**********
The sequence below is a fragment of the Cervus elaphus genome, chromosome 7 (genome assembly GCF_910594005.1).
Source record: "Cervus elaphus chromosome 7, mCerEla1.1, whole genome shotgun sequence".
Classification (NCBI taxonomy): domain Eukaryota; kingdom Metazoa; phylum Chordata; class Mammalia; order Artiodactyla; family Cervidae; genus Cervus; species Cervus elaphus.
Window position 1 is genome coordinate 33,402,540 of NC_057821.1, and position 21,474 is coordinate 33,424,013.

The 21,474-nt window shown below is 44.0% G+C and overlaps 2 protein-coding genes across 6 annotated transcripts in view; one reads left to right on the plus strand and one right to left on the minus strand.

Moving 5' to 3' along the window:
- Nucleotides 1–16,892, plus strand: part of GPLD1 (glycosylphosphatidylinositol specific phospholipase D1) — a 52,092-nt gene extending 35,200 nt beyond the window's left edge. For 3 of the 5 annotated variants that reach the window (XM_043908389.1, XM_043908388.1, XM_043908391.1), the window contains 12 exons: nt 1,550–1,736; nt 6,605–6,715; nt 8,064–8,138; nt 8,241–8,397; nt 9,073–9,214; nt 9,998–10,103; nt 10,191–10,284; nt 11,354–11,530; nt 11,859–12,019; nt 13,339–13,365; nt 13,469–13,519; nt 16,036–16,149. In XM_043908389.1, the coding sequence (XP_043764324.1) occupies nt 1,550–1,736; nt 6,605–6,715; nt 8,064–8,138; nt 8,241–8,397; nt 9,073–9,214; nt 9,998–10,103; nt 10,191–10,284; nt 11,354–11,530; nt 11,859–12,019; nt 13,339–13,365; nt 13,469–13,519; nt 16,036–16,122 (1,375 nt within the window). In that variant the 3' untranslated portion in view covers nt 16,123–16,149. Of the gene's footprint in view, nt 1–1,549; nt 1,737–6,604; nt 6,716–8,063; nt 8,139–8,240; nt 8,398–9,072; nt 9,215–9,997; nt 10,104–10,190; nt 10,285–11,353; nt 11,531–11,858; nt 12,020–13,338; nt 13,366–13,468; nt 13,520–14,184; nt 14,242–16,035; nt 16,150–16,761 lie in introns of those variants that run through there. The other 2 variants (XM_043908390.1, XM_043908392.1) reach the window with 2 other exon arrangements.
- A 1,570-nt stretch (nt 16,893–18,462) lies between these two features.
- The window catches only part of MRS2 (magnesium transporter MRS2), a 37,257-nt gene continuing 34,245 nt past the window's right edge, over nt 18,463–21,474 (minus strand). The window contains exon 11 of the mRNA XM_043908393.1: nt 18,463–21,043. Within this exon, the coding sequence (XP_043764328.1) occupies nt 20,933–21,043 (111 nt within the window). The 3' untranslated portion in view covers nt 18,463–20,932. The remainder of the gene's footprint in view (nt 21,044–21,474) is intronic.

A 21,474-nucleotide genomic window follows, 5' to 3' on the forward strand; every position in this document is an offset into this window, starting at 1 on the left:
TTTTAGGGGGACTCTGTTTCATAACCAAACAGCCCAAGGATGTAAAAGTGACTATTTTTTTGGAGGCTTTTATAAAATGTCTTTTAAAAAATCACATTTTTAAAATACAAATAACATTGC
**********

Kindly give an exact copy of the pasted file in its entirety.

The sequence below is a fragment of the Cervus elaphus genome, chromosome 7 (genome assembly GCF_910594005.1).
Source record: "Cervus elaphus chromosome 7, mCerEla1.1, whole genome shotgun sequence".
Classification (NCBI taxonomy): domain Eukaryota; kingdom Metazoa; phylum Chordata; class Mammalia; order Artiodactyla; family Cervidae; genus Cervus; species Cervus elaphus.
Window position 1 is genome coordinate 33,402,540 of NC_057821.1, and position 21,474 is coordinate 33,424,013.

The 21,474-nt window shown below is 44.0% G+C and overlaps 2 protein-coding genes across 6 annotated transcripts in view; one reads left to right on the plus strand and one right to left on the minus strand.

Moving 5' to 3' along the window:
- Nucleotides 1–16,892, plus strand: part of GPLD1 (glycosylphosphatidylinositol specific phospholipase D1) — a 52,092-nt gene extending 35,200 nt beyond the window's left edge. For 3 of the 5 annotated variants that reach the window (XM_043908389.1, XM_043908388.1, XM_043908391.1), the window contains 12 exons: nt 1,550–1,736; nt 6,605–6,715; nt 8,064–8,138; nt 8,241–8,397; nt 9,073–9,214; nt 9,998–10,103; nt 10,191–10,284; nt 11,354–11,530; nt 11,859–12,019; nt 13,339–13,365; nt 13,469–13,519; nt 16,036–16,149. In XM_043908389.1, the coding sequence (XP_043764324.1) occupies nt 1,550–1,736; nt 6,605–6,715; nt 8,064–8,138; nt 8,241–8,397; nt 9,073–9,214; nt 9,998–10,103; nt 10,191–10,284; nt 11,354–11,530; nt 11,859–12,019; nt 13,339–13,365; nt 13,469–13,519; nt 16,036–16,122 (1,375 nt within the window). In that variant the 3' untranslated portion in view covers nt 16,123–16,149. Of the gene's footprint in view, nt 1–1,549; nt 1,737–6,604; nt 6,716–8,063; nt 8,139–8,240; nt 8,398–9,072; nt 9,215–9,997; nt 10,104–10,190; nt 10,285–11,353; nt 11,531–11,858; nt 12,020–13,338; nt 13,366–13,468; nt 13,520–14,184; nt 14,242–16,035; nt 16,150–16,761 lie in introns of those variants that run through there. The other 2 variants (XM_043908390.1, XM_043908392.1) reach the window with 2 other exon arrangements.
- A 1,570-nt stretch (nt 16,893–18,462) lies between these two features.
- The window catches only part of MRS2 (magnesium transporter MRS2), a 37,257-nt gene continuing 34,245 nt past the window's right edge, over nt 18,463–21,474 (minus strand). The window contains exon 11 of the mRNA XM_043908393.1: nt 18,463–21,043. Within this exon, the coding sequence (XP_043764328.1) occupies nt 20,933–21,043 (111 nt within the window). The 3' untranslated portion in view covers nt 18,463–20,932. The remainder of the gene's footprint in view (nt 21,044–21,474) is intronic.

A 21,474-nucleotide genomic window follows, 5' to 3' on the forward strand; every position in this document is an offset into this window, starting at 1 on the left:
TTTTAGGGGGACTCTGTTTCATAACCAAACAGCCCAAGGATGTAAAAGTGACTATTTTTTTGGAGGCTTTTATAAAATGTCTTTTAAAAAATCACATTTTTAAAATACAAATAACATTGC